A Good Guide to Reading Organic and Other Food Labels

6 steps to deciphering food packaging and buying healthier food.

Jun 30, 2015
Woman reading food label in supermarket

Reading the label is a great place to start (Shutterstock) 

Eating healthily means reading and understanding food labels - it’s an unavoidable truth about modern life. And with the clean eating trend making its way into mainstream culture in recent years, there’s a lot of jargon around, with vague and even misleading wording. For example, what conditions does a product have to qualify to use the term “organic” on its packaging? And do “free range” eggs really come from free range hens?
Read on for six simple tips to understanding the ins and outs of food labels and separating the meaningful terms from the eco-hype.

UNDERSTAND ‘ORGANIC’ FOOD LABELS

According to United States Department of Agriculture (USDA) standards, any product with "organic" on its packaging must contain at least 70 percent organic ingredients. So those ingredients will be free of chemical, additives, synthetics, pesticides, or genetically engineered substances. The remaining ingredients are still closely monitored, and free of GMOs.
LABEL LESSON: Only food labels that use the term “100% Organic” ensure a completely organic product.

Shopping for organic food

Organic as can be (Shutterstock) 

PRIORITIZE FRUIT AND VEGETABLES

To reduce exposure to pesticides, antibiotic residues and GMOs, buying organic fruits and vegetables is probably the best bet. A University of Washington study found that when consumers eat organic produce, their pesticide exposure levels drop to well below what the Environmental Protection Agency (EPA) considers as safe. They also benefit from 20 to 40 percent more antioxidants from their food.
LABEL LESSON: Consult the Environmental Working Group’s Clean Fifteen and Dirty Dozen guides for more details on exactly which produce is best to buy organic.  

Organic produce

Organic produce, straight from the farm (Shutterstock) 

LOOK INTO ‘NATURAL’ FOOD LABELS

While the terms “natural” and “all natural” on food labels seems to imply that ingredients come straight from nature, the reality is that pretty much every substance on earth has some element of natural origins. Use this term as a red flag for further research.
LABEL LESSON: When it comes to meat and poultry, the word “natural” stands stronger - the US Food and Drug Administration (FDA) regulates that the term can only be used on products with no artificial substances.

Woman reading food labels on cans

All natural ingredients? Keep reading (Shutterstock) 

WHAT DOES ‘FREE RANGE’ MEAN?

The decision to buy “free range” eggs is generally humanitarian as well as health motivated, as consumers want to know that their eggs came from happy chickens. USDA regulations state that “free range” chickens must be “allowed access to the outside” - though there are no specifications as to the size of the outdoor area, and the chickens can be fed any food or medicine.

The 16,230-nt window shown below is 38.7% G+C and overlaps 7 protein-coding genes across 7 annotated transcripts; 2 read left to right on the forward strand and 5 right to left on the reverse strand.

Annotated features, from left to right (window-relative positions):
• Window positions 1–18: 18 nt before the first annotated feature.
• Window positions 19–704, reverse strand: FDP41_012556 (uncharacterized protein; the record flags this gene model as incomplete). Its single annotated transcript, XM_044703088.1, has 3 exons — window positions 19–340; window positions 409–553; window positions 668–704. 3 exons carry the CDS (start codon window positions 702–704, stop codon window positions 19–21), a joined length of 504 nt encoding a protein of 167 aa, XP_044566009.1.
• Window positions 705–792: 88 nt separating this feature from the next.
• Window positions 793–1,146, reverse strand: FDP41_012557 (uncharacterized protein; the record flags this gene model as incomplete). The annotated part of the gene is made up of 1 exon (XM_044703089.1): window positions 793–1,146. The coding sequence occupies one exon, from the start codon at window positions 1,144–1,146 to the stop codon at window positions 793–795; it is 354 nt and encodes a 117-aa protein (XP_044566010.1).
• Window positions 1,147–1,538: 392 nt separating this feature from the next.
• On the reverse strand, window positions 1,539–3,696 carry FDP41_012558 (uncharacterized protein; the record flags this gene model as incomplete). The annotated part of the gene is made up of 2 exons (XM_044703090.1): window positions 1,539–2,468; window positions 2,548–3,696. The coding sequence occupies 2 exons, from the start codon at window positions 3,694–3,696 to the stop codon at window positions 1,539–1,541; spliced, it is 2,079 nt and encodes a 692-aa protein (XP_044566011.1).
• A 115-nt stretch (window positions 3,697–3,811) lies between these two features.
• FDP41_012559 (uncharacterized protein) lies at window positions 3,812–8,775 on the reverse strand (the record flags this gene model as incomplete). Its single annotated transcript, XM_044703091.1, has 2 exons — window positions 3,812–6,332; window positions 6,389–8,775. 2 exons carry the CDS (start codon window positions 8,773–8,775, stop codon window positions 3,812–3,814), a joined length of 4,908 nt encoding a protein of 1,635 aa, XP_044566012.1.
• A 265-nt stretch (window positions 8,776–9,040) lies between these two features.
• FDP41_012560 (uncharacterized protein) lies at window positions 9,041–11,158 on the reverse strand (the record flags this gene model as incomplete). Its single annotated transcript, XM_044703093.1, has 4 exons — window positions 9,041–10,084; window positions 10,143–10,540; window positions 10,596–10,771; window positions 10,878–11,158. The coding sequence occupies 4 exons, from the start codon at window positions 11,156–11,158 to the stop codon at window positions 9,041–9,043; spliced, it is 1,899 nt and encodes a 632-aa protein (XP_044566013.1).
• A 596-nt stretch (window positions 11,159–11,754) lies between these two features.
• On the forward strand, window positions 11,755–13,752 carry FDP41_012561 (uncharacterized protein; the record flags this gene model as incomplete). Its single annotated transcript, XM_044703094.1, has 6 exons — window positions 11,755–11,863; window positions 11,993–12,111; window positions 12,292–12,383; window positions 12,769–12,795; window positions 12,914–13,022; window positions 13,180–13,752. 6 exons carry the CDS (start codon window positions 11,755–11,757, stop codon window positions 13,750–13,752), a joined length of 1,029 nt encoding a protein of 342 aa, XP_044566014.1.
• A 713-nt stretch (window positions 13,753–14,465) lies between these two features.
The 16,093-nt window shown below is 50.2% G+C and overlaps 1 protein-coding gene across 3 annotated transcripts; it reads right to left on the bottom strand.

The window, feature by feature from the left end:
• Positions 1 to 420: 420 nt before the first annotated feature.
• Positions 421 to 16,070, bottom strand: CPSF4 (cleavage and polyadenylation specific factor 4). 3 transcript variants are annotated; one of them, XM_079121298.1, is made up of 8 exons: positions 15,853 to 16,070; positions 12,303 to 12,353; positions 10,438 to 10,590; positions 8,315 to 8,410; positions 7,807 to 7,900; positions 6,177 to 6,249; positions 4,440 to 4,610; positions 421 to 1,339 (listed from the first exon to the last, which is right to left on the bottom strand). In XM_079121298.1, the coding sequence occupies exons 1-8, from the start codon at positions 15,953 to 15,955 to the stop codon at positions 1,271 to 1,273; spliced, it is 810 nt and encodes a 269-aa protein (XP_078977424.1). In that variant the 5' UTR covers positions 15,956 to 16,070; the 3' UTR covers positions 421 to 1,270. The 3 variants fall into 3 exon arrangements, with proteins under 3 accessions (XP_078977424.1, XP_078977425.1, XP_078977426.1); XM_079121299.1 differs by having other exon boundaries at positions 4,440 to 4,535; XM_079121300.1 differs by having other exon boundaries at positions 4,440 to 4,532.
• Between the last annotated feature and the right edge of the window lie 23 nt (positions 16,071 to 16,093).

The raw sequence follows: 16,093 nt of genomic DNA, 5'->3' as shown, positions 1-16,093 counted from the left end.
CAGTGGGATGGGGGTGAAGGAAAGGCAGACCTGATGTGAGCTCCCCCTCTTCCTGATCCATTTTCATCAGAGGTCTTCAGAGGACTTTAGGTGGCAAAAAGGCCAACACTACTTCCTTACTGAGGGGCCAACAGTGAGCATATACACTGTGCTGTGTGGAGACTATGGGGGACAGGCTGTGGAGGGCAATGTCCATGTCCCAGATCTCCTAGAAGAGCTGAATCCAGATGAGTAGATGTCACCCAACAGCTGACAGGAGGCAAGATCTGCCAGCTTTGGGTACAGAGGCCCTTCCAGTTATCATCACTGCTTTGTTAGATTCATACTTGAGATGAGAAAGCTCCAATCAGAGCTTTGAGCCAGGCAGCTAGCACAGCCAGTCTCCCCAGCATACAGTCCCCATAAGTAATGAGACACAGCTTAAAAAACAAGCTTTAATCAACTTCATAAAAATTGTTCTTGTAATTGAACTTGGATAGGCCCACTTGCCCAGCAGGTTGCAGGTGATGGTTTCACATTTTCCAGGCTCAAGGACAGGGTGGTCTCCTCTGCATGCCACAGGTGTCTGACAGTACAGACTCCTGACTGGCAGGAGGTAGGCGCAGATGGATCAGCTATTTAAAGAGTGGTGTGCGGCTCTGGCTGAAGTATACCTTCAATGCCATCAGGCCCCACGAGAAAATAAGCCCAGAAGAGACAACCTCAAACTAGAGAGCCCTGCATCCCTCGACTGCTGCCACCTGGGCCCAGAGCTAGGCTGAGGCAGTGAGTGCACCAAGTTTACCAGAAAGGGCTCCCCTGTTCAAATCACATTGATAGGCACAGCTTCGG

LABEL LESSON: The best option for humans and chickens alike (aside from buying eggs from a farmer you know and trust!) is to buy USDA Certified Organic eggs.

Free range eggs, chickens, farmer

This is what you're picturing when you think of free range eggs, right? (Shutterstock) 

READ ‘SUGAR FREE’ FOOD LABELS CAREFULLY

While ‘sugar free’ might sound like a positive term on a food label (especially for diabetics or people on specific diets), the term usually appears on products containing sugar substitutes such as artificial sweeteners or sugar alcohols. While these substances are regulated by the FDA with a maximum recommended daily intake for each, there is contradictory research on their long-term health effects.
LABEL LESSON: Read the ingredients! Which brings us to the last point…

Woman reading food labels on cupcakes

All-natural cupcakes? (Shutterstock)

MOST IMPORTANTLY, READ THE FINE PRINT

Organic food advocate Michael Pollan said it best in his book Food Rules -  “Avoid ingredients that no ordinary human would keep in the pantry” and “food products that contain ingredients that a third-grader cannot pronounce.”
LABEL LESSON: If the ingredient list reads like a wholesome recipe, go for it. If you don’t recognize or can’t pronounce them - probably best to pass.

Asparagus food label

Ingredients: Asparagus. Sounds good! (Shutterstock) 

As well as managing Goodnet.org, Elana writes happy headlines with a particular focus on yoga, meditation and family matters. She has a background in online journalism and web content.

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